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Prada Gets Early Boost as Europe and Asia Show Revival Signs

The Italian fashion house joins luxury peers including LVMH, Kering and Burberry in reporting gains after several years of ebbing demand in China and a slowdown in tourism in Europe
Prada bag | Source: Prada
By
  • Bloomberg

HONG KONG, China —Prada SpA said growth resumed last month as the Italian luxury-goods maker puts more than a year of sliding sales behind it, helped by a revival in Europe and Asia.

January showed “positive results,” the company said in a statement Monday as it reported a 9 percent drop in annual sales at constant exchange rates.

Prada joins luxury peers including LVMH, Gucci-owner Kering SA and Burberry in reporting gains after several years of ebbing demand in China and a slowdown in tourism in Europe. The company identified Europe and Asia as its most dynamic areas, saying France showed "clear signs of recovery" in the last quarter, while China is back to rapid growth. Declines in Hong Kong and Macau are moderating, it said.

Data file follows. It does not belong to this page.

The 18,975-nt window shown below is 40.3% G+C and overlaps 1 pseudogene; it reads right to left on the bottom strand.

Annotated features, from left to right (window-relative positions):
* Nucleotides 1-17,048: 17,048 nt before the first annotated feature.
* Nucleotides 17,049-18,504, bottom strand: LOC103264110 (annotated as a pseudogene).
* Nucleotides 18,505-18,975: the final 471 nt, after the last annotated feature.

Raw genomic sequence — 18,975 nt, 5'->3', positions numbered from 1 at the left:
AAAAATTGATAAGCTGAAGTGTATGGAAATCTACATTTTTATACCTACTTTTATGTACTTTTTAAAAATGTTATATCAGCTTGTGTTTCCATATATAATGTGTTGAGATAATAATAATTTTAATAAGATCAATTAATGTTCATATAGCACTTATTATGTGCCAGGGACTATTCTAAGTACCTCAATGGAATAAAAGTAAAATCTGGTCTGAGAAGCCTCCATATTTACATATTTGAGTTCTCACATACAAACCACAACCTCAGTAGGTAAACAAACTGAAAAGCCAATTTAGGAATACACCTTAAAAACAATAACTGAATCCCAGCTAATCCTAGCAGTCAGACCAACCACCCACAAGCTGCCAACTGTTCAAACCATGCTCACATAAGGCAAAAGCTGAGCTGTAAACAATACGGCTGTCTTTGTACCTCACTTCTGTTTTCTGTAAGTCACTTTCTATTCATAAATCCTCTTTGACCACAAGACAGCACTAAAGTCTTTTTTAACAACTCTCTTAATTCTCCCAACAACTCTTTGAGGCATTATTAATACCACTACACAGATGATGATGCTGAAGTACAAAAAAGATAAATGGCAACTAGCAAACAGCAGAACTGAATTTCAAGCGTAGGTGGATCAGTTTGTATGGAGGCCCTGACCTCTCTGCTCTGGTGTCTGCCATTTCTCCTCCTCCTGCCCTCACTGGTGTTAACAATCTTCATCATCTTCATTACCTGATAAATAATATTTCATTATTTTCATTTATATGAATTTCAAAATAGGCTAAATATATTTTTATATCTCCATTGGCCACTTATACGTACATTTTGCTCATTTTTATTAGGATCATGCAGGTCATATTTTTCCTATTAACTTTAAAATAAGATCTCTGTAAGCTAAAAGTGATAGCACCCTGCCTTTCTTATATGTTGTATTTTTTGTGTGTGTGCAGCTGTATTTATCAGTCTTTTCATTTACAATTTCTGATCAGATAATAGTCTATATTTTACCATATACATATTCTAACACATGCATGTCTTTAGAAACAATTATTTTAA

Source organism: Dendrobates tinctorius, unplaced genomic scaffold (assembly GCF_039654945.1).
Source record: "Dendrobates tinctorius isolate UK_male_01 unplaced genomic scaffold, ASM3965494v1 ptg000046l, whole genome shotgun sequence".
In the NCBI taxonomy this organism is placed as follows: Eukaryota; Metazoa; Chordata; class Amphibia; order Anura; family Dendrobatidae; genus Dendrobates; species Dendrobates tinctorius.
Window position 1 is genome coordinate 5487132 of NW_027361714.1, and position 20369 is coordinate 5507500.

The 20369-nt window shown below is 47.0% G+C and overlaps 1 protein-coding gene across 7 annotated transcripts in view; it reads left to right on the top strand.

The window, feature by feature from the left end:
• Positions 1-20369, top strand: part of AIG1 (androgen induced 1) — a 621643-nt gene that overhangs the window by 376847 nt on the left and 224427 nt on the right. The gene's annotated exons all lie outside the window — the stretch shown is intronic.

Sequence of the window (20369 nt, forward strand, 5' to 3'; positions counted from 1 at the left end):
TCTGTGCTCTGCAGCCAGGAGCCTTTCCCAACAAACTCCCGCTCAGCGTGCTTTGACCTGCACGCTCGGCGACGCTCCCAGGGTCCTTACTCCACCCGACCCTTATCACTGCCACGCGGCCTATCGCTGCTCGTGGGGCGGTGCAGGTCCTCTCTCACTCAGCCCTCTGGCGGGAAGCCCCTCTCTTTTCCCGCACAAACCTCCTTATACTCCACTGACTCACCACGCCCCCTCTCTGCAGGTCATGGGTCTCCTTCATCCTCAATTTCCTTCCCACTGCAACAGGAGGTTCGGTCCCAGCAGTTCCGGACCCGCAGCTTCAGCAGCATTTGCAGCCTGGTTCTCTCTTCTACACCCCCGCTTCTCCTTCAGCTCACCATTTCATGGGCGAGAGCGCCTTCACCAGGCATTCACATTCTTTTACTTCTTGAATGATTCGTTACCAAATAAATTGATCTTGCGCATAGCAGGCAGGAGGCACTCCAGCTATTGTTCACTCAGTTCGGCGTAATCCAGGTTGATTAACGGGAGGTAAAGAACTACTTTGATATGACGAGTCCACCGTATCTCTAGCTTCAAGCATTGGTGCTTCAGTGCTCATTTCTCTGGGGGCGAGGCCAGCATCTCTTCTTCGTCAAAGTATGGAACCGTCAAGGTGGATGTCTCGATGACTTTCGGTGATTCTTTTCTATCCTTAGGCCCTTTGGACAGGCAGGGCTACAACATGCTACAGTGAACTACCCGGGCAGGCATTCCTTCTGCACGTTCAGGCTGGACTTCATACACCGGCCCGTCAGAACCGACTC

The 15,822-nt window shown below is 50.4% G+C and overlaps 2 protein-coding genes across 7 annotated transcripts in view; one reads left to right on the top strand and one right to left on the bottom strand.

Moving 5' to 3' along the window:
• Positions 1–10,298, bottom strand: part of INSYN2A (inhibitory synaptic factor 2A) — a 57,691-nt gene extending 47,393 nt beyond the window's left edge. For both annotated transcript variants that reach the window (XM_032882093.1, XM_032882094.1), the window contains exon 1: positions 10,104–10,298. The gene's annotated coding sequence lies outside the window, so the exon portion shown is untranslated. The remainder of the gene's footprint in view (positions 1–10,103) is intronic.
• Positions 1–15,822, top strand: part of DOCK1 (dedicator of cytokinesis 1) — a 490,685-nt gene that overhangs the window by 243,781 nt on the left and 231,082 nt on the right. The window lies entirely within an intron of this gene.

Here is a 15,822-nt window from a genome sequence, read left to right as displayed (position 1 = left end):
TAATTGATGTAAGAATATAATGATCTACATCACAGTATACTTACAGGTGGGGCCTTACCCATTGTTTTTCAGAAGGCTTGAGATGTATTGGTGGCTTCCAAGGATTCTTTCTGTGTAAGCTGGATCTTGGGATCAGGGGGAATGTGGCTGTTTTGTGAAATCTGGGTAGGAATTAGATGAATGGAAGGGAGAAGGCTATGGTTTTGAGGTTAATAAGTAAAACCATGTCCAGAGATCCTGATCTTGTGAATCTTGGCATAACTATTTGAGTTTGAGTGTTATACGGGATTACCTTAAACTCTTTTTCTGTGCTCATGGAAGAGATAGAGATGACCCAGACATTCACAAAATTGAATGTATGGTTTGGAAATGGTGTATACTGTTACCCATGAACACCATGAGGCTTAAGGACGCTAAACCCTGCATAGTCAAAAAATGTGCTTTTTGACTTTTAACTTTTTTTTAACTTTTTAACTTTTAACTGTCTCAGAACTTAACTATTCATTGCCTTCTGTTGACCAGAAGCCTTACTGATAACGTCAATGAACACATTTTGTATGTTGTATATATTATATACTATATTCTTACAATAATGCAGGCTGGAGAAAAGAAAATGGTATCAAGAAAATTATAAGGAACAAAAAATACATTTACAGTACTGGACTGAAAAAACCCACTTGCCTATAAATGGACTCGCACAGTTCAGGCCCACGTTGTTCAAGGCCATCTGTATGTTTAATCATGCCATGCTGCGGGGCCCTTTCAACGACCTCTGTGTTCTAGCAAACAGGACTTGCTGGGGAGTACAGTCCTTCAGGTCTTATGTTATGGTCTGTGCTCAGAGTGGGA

“Prada’s sales performance was broadly in line with expectations and improving fourth-quarter trends should be evaluated against a sector backdrop where virtually all its peers have beaten fourth-quarter sales consensus in recent weeks,” Rogerio Fujimori, an analyst at RBC Capital Markets, wrote in a note. January sales likely benefited from calendar effects related to the Chinese New Year, he said.

The sales were released after the close of trading in Hong Kong, where Prada shares are listed. The shares had dropped 1.7 percent to $HK31.85, trimming their gain for this year to 21 percent.

The recent improvement in business shows how demand is outstripping supply for new Bibliothèque and Cahier handbags. Prada is aiming to double its e-commerce sales in each of the next three years by increasing the number of categories it offers online, particularly shoes, and expanding its social media activities.

Prada’s 2016 sales by region (at constant exchange rates):

  • Asia Pacific down 12 percent
  • Europe down 5 percent
  • America down 12 percent
  • Japan down 13 percent
  • Middle East down 10 percent
By Paul Jarvis; editors: Matthew Boyle and Thomas Mulier.
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